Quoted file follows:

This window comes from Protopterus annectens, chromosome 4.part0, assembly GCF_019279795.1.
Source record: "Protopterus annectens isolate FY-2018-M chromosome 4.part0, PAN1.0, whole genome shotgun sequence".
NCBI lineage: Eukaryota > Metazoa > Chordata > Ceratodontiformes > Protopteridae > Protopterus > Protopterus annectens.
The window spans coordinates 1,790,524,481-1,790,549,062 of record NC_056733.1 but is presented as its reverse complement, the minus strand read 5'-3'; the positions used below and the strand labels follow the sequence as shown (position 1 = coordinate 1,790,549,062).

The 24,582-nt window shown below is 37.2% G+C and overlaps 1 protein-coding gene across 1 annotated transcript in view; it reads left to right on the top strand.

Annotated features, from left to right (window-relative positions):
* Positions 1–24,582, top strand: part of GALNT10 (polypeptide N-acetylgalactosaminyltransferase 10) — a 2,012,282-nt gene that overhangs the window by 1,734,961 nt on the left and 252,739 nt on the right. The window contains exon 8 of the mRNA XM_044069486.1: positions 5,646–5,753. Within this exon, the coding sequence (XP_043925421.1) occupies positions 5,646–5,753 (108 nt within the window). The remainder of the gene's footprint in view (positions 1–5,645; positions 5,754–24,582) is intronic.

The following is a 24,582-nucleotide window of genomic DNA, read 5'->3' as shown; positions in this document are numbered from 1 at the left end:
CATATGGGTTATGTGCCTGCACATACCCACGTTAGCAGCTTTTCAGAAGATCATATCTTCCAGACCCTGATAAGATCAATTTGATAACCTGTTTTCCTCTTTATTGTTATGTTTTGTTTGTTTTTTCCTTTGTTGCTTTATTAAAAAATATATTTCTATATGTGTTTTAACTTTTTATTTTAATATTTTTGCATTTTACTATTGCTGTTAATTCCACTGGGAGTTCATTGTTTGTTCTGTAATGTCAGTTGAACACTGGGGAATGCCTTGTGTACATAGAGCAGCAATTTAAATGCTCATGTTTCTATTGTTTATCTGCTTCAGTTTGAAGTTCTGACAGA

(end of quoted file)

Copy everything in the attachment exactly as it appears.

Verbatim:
This window comes from Protopterus annectens, chromosome 4.part0, assembly GCF_019279795.1.
Source record: "Protopterus annectens isolate FY-2018-M chromosome 4.part0, PAN1.0, whole genome shotgun sequence".
NCBI lineage: Eukaryota > Metazoa > Chordata > Ceratodontiformes > Protopteridae > Protopterus > Protopterus annectens.
The window spans coordinates 1,790,524,481-1,790,549,062 of record NC_056733.1 but is presented as its reverse complement, the minus strand read 5'-3'; the positions used below and the strand labels follow the sequence as shown (position 1 = coordinate 1,790,549,062).

The 24,582-nt window shown below is 37.2% G+C and overlaps 1 protein-coding gene across 1 annotated transcript in view; it reads left to right on the top strand.

Annotated features, from left to right (window-relative positions):
* Positions 1–24,582, top strand: part of GALNT10 (polypeptide N-acetylgalactosaminyltransferase 10) — a 2,012,282-nt gene that overhangs the window by 1,734,961 nt on the left and 252,739 nt on the right. The window contains exon 8 of the mRNA XM_044069486.1: positions 5,646–5,753. Within this exon, the coding sequence (XP_043925421.1) occupies positions 5,646–5,753 (108 nt within the window). The remainder of the gene's footprint in view (positions 1–5,645; positions 5,754–24,582) is intronic.

The following is a 24,582-nucleotide window of genomic DNA, read 5'->3' as shown; positions in this document are numbered from 1 at the left end:
CATATGGGTTATGTGCCTGCACATACCCACGTTAGCAGCTTTTCAGAAGATCATATCTTCCAGACCCTGATAAGATCAATTTGATAACCTGTTTTCCTCTTTATTGTTATGTTTTGTTTGTTTTTTCCTTTGTTGCTTTATTAAAAAATATATTTCTATATGTGTTTTAACTTTTTATTTTAATATTTTTGCATTTTACTATTGCTGTTAATTCCACTGGGAGTTCATTGTTTGTTCTGTAATGTCAGTTGAACACTGGGGAATGCCTTGTGTACATAGAGCAGCAATTTAAATGCTCATGTTTCTATTGTTTATCTGCTTCAGTTTGAAGTTCTGACAGA